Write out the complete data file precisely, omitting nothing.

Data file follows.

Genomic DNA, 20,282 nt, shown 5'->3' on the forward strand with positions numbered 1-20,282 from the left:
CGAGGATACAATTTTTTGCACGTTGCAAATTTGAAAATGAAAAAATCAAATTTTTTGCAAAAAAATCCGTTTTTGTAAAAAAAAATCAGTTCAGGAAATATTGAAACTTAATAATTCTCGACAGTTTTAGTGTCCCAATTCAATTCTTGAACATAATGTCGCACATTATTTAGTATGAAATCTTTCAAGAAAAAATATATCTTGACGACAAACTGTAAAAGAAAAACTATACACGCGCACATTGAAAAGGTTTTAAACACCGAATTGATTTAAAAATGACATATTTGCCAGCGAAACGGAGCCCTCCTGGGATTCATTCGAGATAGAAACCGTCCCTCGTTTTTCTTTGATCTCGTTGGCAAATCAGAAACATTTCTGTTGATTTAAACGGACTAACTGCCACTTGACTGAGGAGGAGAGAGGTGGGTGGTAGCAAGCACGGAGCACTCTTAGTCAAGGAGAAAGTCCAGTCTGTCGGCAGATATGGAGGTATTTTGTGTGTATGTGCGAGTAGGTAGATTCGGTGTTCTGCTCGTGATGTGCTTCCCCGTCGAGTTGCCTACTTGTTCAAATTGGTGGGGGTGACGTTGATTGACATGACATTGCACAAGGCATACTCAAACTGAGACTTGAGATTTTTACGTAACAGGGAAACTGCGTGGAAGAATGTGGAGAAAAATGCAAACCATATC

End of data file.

Genomic DNA, 20,282 nt, shown 5'->3' on the forward strand with positions numbered 1-20,282 from the left:
CGAGGATACAATTTTTTGCACGTTGCAAATTTGAAAATGAAAAAATCAAATTTTTTGCAAAAAAATCCGTTTTTGTAAAAAAAAATCAGTTCAGGAAATATTGAAACTTAATAATTCTCGACAGTTTTAGTGTCCCAATTCAATTCTTGAACATAATGTCGCACATTATTTAGTATGAAATCTTTCAAGAAAAAATATATCTTGACGACAAACTGTAAAAGAAAAACTATACACGCGCACATTGAAAAGGTTTTAAACACCGAATTGATTTAAAAATGACATATTTGCCAGCGAAACGGAGCCCTCCTGGGATTCATTCGAGATAGAAACCGTCCCTCGTTTTTCTTTGATCTCGTTGGCAAATCAGAAACATTTCTGTTGATTTAAACGGACTAACTGCCACTTGACTGAGGAGGAGAGAGGTGGGTGGTAGCAAGCACGGAGCACTCTTAGTCAAGGAGAAAGTCCAGTCTGTCGGCAGATATGGAGGTATTTTGTGTGTATGTGCGAGTAGGTAGATTCGGTGTTCTGCTCGTGATGTGCTTCCCCGTCGAGTTGCCTACTTGTTCAAATTGGTGGGGGTGACGTTGATTGACATGACATTGCACAAGGCATACTCAAACTGAGACTTGAGATTTTTACGTAACAGGGAAACTGCGTGGAAGAATGTGGAGAAAAATGCAAACCATATC